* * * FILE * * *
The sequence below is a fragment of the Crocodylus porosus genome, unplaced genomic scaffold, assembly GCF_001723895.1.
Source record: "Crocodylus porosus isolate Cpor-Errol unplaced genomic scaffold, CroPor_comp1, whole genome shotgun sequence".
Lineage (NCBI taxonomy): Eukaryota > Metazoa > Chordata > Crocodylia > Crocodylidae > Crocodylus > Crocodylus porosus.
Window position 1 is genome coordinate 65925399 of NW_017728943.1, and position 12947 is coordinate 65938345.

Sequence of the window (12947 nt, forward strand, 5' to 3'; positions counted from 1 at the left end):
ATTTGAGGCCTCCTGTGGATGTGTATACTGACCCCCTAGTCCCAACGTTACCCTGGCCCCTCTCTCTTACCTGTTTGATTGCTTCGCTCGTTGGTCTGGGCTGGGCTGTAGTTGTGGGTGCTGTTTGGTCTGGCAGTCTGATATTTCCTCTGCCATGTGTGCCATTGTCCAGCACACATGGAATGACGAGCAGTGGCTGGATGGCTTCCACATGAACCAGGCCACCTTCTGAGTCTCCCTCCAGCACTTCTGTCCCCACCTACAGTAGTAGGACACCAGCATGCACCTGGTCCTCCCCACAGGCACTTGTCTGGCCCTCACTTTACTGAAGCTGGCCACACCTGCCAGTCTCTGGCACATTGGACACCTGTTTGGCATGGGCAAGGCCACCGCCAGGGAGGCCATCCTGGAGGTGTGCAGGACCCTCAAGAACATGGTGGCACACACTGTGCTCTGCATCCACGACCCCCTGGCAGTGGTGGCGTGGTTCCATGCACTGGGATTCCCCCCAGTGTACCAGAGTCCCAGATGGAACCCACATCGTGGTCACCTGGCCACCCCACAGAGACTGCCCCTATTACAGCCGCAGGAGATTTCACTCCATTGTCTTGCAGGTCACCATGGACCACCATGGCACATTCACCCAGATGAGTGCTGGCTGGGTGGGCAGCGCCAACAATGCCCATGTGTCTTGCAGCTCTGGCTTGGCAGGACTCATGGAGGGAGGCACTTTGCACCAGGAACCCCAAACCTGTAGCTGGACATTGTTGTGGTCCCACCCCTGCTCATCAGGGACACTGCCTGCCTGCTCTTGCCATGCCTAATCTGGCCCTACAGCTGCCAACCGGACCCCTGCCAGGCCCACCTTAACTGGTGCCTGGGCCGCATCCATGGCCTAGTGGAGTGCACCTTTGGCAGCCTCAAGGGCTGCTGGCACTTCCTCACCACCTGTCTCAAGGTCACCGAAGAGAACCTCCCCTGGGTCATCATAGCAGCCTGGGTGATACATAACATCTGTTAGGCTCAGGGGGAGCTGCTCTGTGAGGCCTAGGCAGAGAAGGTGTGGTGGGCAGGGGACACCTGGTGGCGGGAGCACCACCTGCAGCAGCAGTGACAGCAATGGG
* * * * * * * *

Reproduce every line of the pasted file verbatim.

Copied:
The sequence below is a fragment of the Crocodylus porosus genome, unplaced genomic scaffold, assembly GCF_001723895.1.
Source record: "Crocodylus porosus isolate Cpor-Errol unplaced genomic scaffold, CroPor_comp1, whole genome shotgun sequence".
Lineage (NCBI taxonomy): Eukaryota > Metazoa > Chordata > Crocodylia > Crocodylidae > Crocodylus > Crocodylus porosus.
Window position 1 is genome coordinate 65925399 of NW_017728943.1, and position 12947 is coordinate 65938345.

Sequence of the window (12947 nt, forward strand, 5' to 3'; positions counted from 1 at the left end):
ATTTGAGGCCTCCTGTGGATGTGTATACTGACCCCCTAGTCCCAACGTTACCCTGGCCCCTCTCTCTTACCTGTTTGATTGCTTCGCTCGTTGGTCTGGGCTGGGCTGTAGTTGTGGGTGCTGTTTGGTCTGGCAGTCTGATATTTCCTCTGCCATGTGTGCCATTGTCCAGCACACATGGAATGACGAGCAGTGGCTGGATGGCTTCCACATGAACCAGGCCACCTTCTGAGTCTCCCTCCAGCACTTCTGTCCCCACCTACAGTAGTAGGACACCAGCATGCACCTGGTCCTCCCCACAGGCACTTGTCTGGCCCTCACTTTACTGAAGCTGGCCACACCTGCCAGTCTCTGGCACATTGGACACCTGTTTGGCATGGGCAAGGCCACCGCCAGGGAGGCCATCCTGGAGGTGTGCAGGACCCTCAAGAACATGGTGGCACACACTGTGCTCTGCATCCACGACCCCCTGGCAGTGGTGGCGTGGTTCCATGCACTGGGATTCCCCCCAGTGTACCAGAGTCCCAGATGGAACCCACATCGTGGTCACCTGGCCACCCCACAGAGACTGCCCCTATTACAGCCGCAGGAGATTTCACTCCATTGTCTTGCAGGTCACCATGGACCACCATGGCACATTCACCCAGATGAGTGCTGGCTGGGTGGGCAGCGCCAACAATGCCCATGTGTCTTGCAGCTCTGGCTTGGCAGGACTCATGGAGGGAGGCACTTTGCACCAGGAACCCCAAACCTGTAGCTGGACATTGTTGTGGTCCCACCCCTGCTCATCAGGGACACTGCCTGCCTGCTCTTGCCATGCCTAATCTGGCCCTACAGCTGCCAACCGGACCCCTGCCAGGCCCACCTTAACTGGTGCCTGGGCCGCATCCATGGCCTAGTGGAGTGCACCTTTGGCAGCCTCAAGGGCTGCTGGCACTTCCTCACCACCTGTCTCAAGGTCACCGAAGAGAACCTCCCCTGGGTCATCATAGCAGCCTGGGTGATACATAACATCTGTTAGGCTCAGGGGGAGCTGCTCTGTGAGGCCTAGGCAGAGAAGGTGTGGTGGGCAGGGGACACCTGGTGGCGGGAGCACCACCTGCAGCAGCAGTGACAGCAATGGG